Updated November 2014
Background Information on the Organisation
Working to build a healthy Australia
NHMRC is an independent agency within the Australian Government Health portfolio. It is Australia’s leading funding agency promoting the development and maintenance of public and individual health standards. It is established under the National Health and Medical Research Council Act 1992, (the NHMRC Act, see http://www.nhmrc.gov.au/about/organisation-overview/nhmrcs-role).
The objective of the NHMRC Act is to make provision for a national body to pursue activities designed:
- to raise the standard of individual and public health throughout Australia;
- to foster the development of consistent health standards between the States and Territories;
- to foster medical research and training and public health research and training throughout Australia; and
- to foster consideration of ethical issues relating to health.
Annual Research Budget
Expenditure on health and medical research in 2013 will be approximately A$811 million.
Stem Cell Budget
The NHMRC is the major funding body for medical research within Australia. In the period 2000-2013, the NHMRC spent approximately A$535 million on stem cell research (both animal and human). A breakdown of NHMRC’s expenditure is at Attachment A.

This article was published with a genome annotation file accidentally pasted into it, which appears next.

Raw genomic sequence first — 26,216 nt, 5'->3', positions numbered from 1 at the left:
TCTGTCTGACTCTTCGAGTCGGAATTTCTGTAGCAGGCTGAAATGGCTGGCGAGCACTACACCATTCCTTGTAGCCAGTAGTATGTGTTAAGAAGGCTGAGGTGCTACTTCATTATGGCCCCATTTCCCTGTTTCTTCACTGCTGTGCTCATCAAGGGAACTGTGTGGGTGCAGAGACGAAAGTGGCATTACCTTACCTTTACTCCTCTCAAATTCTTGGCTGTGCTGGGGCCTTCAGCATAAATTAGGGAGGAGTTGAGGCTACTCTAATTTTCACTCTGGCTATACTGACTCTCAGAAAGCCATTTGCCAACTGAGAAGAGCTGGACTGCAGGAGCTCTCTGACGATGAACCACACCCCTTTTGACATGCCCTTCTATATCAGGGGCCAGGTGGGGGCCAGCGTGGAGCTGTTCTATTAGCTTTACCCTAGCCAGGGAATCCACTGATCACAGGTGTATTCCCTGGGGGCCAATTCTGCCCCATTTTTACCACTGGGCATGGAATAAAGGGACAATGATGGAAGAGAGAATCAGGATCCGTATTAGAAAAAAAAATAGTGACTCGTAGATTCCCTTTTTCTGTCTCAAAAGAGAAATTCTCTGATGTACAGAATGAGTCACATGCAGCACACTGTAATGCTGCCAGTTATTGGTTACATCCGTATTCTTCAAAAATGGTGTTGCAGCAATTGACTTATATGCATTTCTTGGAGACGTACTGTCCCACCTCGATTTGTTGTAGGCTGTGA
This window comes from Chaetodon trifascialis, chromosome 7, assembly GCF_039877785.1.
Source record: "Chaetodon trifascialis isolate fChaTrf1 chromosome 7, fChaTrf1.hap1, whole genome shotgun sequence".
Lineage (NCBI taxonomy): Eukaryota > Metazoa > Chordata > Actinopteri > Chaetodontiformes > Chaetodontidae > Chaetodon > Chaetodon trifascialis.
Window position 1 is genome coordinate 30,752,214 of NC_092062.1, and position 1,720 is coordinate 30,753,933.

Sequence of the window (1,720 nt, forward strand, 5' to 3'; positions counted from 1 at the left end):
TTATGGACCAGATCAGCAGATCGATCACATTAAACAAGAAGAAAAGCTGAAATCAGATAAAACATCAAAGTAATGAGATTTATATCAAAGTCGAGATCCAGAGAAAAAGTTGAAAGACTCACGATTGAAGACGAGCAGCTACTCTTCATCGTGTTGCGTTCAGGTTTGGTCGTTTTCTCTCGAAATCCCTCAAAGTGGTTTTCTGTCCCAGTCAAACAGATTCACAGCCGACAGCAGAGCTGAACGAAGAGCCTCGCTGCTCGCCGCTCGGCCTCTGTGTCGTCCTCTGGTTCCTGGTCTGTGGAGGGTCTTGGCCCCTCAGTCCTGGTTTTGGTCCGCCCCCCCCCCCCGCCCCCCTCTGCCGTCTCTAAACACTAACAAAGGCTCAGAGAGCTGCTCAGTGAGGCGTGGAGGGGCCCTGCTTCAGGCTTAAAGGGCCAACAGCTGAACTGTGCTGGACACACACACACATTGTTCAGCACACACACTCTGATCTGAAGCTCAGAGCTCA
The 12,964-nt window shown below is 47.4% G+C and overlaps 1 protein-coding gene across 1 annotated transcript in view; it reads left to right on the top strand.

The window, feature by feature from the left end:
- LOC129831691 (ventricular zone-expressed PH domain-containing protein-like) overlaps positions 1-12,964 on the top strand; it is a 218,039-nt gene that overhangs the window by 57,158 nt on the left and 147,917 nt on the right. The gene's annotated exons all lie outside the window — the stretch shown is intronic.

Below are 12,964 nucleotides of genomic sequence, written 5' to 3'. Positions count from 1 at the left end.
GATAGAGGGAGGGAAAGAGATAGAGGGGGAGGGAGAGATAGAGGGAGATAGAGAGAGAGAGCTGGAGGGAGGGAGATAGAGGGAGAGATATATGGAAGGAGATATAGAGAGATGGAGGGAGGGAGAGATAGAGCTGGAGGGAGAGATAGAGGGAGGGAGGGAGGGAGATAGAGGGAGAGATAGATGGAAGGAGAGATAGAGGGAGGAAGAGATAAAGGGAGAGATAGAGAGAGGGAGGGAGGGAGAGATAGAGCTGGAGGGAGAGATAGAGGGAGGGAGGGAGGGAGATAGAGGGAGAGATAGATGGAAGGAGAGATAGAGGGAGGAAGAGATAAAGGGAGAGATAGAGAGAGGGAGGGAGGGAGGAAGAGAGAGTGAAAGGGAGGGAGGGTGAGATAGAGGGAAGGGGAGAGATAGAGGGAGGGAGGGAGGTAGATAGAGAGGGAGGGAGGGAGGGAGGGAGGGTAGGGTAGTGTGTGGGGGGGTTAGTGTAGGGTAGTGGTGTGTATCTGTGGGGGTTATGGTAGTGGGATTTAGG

Stem Cell Strategy
NHMRC’s current Strategic Plan (2013-2015) identifies a number of major health issues, including National Health Priorities, improving Aboriginal and Torres Strait Islander Health, ‘omics’, and improving care of patients with multiple and complex chronic diseases. Our research programs support research and research translation to improve health outcomes in these areas, including through stem cell research and regenerative medicine.
Key Stem Cell Investments
NHMRC – Californian Institute for Regenerative Medicine (CIRM) Collaborative Research Grants
NHMRC entered into a memorandum of understanding in June 2010 with the California Institute for Regenerative Medicine (CIRM) to support collaboratively funded and monitored stem cell research projects. NHMRC has allocated up to $4m to fund the Australian component of research supported under the MOU. The combined value of this international collaboration is more than $6 million.
In 2012 NHMRC has awarded $1.74 million to support a 3 year research grant into a stem cell therapy for Multiple Sclerosis.
On 18 October 2013 CIRM issued a request for applications (RFA) -‘Tools and Technologies III’. The NHMRC is one of several collaborative funding partners involved in this call. Outcomes are expected to be announced in 2015.
Recent Research Achievements and Outputs
Issuance of a CIRM RFA – ‘Tools and Technologies III’ on 18 October 2013
Changes to Stem Cell Related Policies
In December 2013, the CEO issued a revised Chapter 3.4 of the National Statement on Ethical Conduct in Human Research (http://www.nhmrc.gov.au/guidelines/publications/e72)
The revised Chapter 3.4: Human biospecimens in laboratory based research combines the previous Chapter 3.4 and Chapter 3.6, to:
- recognise human stem cells and human tissue as “human biological specimens” (biospecimens).
- clarify that the chapter is applicable to laboratory use of human biospecimens, i.e. the chapter is not applicable to therapeutic uses.